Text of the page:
Bringing a paper map is helpful. A lot people have GPSs and smart phones, but it’s not always possible to get reception when you’re in a forest. We have printed maps available at the offices as you enter the park.
Good footwear is also very important. Comfortable closed toe shoes are best. You wouldn’t want to take kids out on a hike with flip flops. We don’t want them to get blisters, so be careful about the footwear you select when going on the trails.
Q: Are there other things about the hiking club that people might not know about?
A: Something that people might not know about is that the hiking club trail coincides with the Wildflower Geocaching Adventure. It involves finding a hidden box in each of the state parks and when opening the box there is a little log book and a collectible flower card inside. The collectible card has a picture and fun facts about a flower that can be seen in that park. Through the cards, families can learn about natural resources that have been protected at that location.
There is also a Passport Club where you get a stamp for every park that you visit. If you’re in the hiking club, you might as well join the Passport Club for additional rewards along the way (such as a free night of camping or a plaque when you’ve visited all of the state parks).
Q: How do people get involved/join?
A: People can join by purchasing a club kit for $14.95 each at most state park offices that are staffed, at the DNR Information Center in Saint Paul (500 Lafayette Road), or by calling 1-888-646-6367. The kit includes great descriptions of the hikes and a place to log the trail passwords and hike memories. It helps people keep track of where they have been and where they need to go.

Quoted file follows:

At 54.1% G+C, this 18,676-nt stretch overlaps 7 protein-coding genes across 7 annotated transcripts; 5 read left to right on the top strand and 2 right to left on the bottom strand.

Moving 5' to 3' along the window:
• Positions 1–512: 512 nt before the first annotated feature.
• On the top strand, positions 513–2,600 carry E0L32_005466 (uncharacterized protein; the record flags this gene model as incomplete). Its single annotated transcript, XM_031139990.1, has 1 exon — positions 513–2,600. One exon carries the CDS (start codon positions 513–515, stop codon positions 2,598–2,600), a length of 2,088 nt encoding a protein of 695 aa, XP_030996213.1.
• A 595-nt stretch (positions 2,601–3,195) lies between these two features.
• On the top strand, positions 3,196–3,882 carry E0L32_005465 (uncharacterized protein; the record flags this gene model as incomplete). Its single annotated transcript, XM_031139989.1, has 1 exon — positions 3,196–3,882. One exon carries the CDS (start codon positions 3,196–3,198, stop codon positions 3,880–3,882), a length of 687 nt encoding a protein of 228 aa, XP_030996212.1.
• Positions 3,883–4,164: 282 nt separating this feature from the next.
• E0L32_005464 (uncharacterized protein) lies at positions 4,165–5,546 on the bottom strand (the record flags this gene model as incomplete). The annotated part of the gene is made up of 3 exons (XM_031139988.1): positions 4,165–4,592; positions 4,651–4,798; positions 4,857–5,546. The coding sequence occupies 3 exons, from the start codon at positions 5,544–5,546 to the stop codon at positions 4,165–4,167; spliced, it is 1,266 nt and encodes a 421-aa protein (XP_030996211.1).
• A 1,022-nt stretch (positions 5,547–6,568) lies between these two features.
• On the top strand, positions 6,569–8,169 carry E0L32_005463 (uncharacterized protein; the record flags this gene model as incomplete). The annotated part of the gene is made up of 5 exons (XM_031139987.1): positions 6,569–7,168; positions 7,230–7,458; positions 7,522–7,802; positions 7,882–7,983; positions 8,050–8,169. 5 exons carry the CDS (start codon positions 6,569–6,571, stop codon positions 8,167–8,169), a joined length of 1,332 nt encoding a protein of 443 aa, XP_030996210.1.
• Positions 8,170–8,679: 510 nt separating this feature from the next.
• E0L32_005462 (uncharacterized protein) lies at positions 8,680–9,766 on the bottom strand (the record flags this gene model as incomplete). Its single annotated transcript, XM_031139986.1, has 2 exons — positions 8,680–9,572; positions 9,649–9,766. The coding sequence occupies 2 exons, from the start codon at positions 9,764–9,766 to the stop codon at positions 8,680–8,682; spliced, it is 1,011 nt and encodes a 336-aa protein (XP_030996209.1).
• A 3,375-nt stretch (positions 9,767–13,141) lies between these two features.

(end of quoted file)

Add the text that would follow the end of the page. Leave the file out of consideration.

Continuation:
After purchasing a kit, look for a blue Hiking Club sign at state parks. Staff at the offices can direct you to the beginning of the trail heads if you are unsure of where to go. The state park trail maps online also show where the trailheads in each park are located.
Q: What North Shore hiking club trail(s) do visitors need to put on the top of their “to do” list?
A: The hiking club trail in Goosbery Falls State Park is 2.2 miles. You start at the visitors’ center and follow the trail to the Gooseberry River, cross the bridge as you take in views of the upper and middle falls. Then hike the Gitchi-Gummi trail known for its high overlooks, stunning views of Lake Superior and the Gooseberry River Valley. The end of the trail brings you to a point that juts out into Lake Superior where you are rewarded with beautiful views from the overlook.
Grand Portage is also another great place to visit. It is a one mile hike on a boardwalk, so it is an easy hike to take if you are with someone in a stroller or in a wheelchair. Along it you’ll get to see Minnesota’s highest waterfall, which is 120-feet on the Pigeon River.
Q: Where can people get more information about the club?
A: For more information on the Minnesota State Parks Hiking Club, visit http://www.dnr.state.mn.us/state_parks/clubs.html or call the DNR Information Center at (888) 646-6367
Wednesday, June 19th, 2013
The nights this past week on the North Shore of Minnesota have been beautiful. The sunny blue skies almost call your name to get outside and do something fun. I have not been to Mt. Oberg in Lutsen so far this year so I decided it was the perfect time to go! The hike was so wonderful with budding flowers at every turn. My favorite in the spring are the Trillium flowers. The views from the overlooks were amazing with a green trees and the bright blue shoreline of Lake Superior (finally)! The trail is about 2.25 miles in length and takes about 45 minutes at a moderate speed. It is a designated Superior Hiking Trail hike. There are a few places to rest on wooden benches. It is also a great spot to hike (or snowshoe) year round! The location is easy to get to for many of our Lake Superior cabin rentals in the Lutsen and Tofte area or if you are on your way to one of our Grand Marais vacation homes – right off Highway 61 and the Onion River Road in Lutsen.